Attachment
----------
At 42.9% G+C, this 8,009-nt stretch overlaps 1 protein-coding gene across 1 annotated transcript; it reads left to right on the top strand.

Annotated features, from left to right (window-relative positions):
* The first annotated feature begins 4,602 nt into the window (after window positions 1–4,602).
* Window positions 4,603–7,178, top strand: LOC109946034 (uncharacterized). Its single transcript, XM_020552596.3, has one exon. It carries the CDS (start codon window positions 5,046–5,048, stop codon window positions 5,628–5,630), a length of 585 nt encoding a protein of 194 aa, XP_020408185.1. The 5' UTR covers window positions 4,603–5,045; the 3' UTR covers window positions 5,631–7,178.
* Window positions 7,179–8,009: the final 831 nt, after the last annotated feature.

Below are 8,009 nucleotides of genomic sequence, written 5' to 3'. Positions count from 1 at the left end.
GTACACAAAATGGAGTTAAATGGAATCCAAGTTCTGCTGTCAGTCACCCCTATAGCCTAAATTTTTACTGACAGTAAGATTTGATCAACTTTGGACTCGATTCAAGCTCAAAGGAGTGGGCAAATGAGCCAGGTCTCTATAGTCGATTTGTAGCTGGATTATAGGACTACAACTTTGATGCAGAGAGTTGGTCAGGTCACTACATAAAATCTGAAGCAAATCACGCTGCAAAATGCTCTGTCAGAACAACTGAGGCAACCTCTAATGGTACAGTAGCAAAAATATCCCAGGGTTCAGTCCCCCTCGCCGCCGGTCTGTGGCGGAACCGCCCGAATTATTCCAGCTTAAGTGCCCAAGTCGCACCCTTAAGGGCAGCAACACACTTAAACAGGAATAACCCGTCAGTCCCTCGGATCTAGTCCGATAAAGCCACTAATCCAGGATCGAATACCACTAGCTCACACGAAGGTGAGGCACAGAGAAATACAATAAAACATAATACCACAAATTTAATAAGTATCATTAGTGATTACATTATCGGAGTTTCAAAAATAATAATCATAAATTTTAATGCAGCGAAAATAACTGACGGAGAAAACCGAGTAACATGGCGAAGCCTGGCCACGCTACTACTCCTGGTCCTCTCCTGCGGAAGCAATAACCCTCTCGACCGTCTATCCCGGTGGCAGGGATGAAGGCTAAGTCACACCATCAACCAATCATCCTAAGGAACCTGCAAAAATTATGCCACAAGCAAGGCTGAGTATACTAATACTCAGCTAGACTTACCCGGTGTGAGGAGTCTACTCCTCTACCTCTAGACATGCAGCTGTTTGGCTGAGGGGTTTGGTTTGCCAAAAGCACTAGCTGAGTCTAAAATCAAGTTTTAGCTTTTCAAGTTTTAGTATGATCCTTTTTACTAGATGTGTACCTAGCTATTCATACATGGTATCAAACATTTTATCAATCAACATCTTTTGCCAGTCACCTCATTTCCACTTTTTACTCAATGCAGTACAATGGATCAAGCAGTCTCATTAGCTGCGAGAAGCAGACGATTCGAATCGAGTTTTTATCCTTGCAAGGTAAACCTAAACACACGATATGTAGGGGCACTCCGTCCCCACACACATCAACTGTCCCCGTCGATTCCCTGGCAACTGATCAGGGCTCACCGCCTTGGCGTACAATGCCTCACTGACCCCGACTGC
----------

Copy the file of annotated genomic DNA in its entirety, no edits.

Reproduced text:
At 42.9% G+C, this 8,009-nt stretch overlaps 1 protein-coding gene across 1 annotated transcript; it reads left to right on the top strand.

Annotated features, from left to right (window-relative positions):
* The first annotated feature begins 4,602 nt into the window (after window positions 1–4,602).
* Window positions 4,603–7,178, top strand: LOC109946034 (uncharacterized). Its single transcript, XM_020552596.3, has one exon. It carries the CDS (start codon window positions 5,046–5,048, stop codon window positions 5,628–5,630), a length of 585 nt encoding a protein of 194 aa, XP_020408185.1. The 5' UTR covers window positions 4,603–5,045; the 3' UTR covers window positions 5,631–7,178.
* Window positions 7,179–8,009: the final 831 nt, after the last annotated feature.

Below are 8,009 nucleotides of genomic sequence, written 5' to 3'. Positions count from 1 at the left end.
GTACACAAAATGGAGTTAAATGGAATCCAAGTTCTGCTGTCAGTCACCCCTATAGCCTAAATTTTTACTGACAGTAAGATTTGATCAACTTTGGACTCGATTCAAGCTCAAAGGAGTGGGCAAATGAGCCAGGTCTCTATAGTCGATTTGTAGCTGGATTATAGGACTACAACTTTGATGCAGAGAGTTGGTCAGGTCACTACATAAAATCTGAAGCAAATCACGCTGCAAAATGCTCTGTCAGAACAACTGAGGCAACCTCTAATGGTACAGTAGCAAAAATATCCCAGGGTTCAGTCCCCCTCGCCGCCGGTCTGTGGCGGAACCGCCCGAATTATTCCAGCTTAAGTGCCCAAGTCGCACCCTTAAGGGCAGCAACACACTTAAACAGGAATAACCCGTCAGTCCCTCGGATCTAGTCCGATAAAGCCACTAATCCAGGATCGAATACCACTAGCTCACACGAAGGTGAGGCACAGAGAAATACAATAAAACATAATACCACAAATTTAATAAGTATCATTAGTGATTACATTATCGGAGTTTCAAAAATAATAATCATAAATTTTAATGCAGCGAAAATAACTGACGGAGAAAACCGAGTAACATGGCGAAGCCTGGCCACGCTACTACTCCTGGTCCTCTCCTGCGGAAGCAATAACCCTCTCGACCGTCTATCCCGGTGGCAGGGATGAAGGCTAAGTCACACCATCAACCAATCATCCTAAGGAACCTGCAAAAATTATGCCACAAGCAAGGCTGAGTATACTAATACTCAGCTAGACTTACCCGGTGTGAGGAGTCTACTCCTCTACCTCTAGACATGCAGCTGTTTGGCTGAGGGGTTTGGTTTGCCAAAAGCACTAGCTGAGTCTAAAATCAAGTTTTAGCTTTTCAAGTTTTAGTATGATCCTTTTTACTAGATGTGTACCTAGCTATTCATACATGGTATCAAACATTTTATCAATCAACATCTTTTGCCAGTCACCTCATTTCCACTTTTTACTCAATGCAGTACAATGGATCAAGCAGTCTCATTAGCTGCGAGAAGCAGACGATTCGAATCGAGTTTTTATCCTTGCAAGGTAAACCTAAACACACGATATGTAGGGGCACTCCGTCCCCACACACATCAACTGTCCCCGTCGATTCCCTGGCAACTGATCAGGGCTCACCGCCTTGGCGTACAATGCCTCACTGACCCCGACTGC